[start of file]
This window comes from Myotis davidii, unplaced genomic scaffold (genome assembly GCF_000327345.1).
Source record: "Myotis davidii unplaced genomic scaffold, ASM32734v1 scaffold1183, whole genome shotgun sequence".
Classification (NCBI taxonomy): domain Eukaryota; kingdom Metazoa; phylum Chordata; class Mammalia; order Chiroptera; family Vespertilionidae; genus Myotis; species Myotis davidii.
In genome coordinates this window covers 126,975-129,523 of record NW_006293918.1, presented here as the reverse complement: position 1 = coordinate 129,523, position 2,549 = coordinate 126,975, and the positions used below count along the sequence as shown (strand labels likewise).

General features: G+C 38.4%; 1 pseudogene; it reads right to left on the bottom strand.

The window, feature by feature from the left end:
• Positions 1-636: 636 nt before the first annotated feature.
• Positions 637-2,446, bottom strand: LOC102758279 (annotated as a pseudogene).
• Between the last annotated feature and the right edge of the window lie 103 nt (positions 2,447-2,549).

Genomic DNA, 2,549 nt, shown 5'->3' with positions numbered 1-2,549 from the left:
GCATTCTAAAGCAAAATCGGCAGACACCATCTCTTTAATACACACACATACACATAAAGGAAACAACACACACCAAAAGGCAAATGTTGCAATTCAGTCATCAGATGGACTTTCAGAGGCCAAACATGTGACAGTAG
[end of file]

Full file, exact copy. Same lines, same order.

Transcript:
This window comes from Myotis davidii, unplaced genomic scaffold (genome assembly GCF_000327345.1).
Source record: "Myotis davidii unplaced genomic scaffold, ASM32734v1 scaffold1183, whole genome shotgun sequence".
Classification (NCBI taxonomy): domain Eukaryota; kingdom Metazoa; phylum Chordata; class Mammalia; order Chiroptera; family Vespertilionidae; genus Myotis; species Myotis davidii.
In genome coordinates this window covers 126,975-129,523 of record NW_006293918.1, presented here as the reverse complement: position 1 = coordinate 129,523, position 2,549 = coordinate 126,975, and the positions used below count along the sequence as shown (strand labels likewise).

General features: G+C 38.4%; 1 pseudogene; it reads right to left on the bottom strand.

The window, feature by feature from the left end:
• Positions 1-636: 636 nt before the first annotated feature.
• Positions 637-2,446, bottom strand: LOC102758279 (annotated as a pseudogene).
• Between the last annotated feature and the right edge of the window lie 103 nt (positions 2,447-2,549).

Genomic DNA, 2,549 nt, shown 5'->3' with positions numbered 1-2,549 from the left:
GCATTCTAAAGCAAAATCGGCAGACACCATCTCTTTAATACACACACATACACATAAAGGAAACAACACACACCAAAAGGCAAATGTTGCAATTCAGTCATCAGATGGACTTTCAGAGGCCAAACATGTGACAGTAG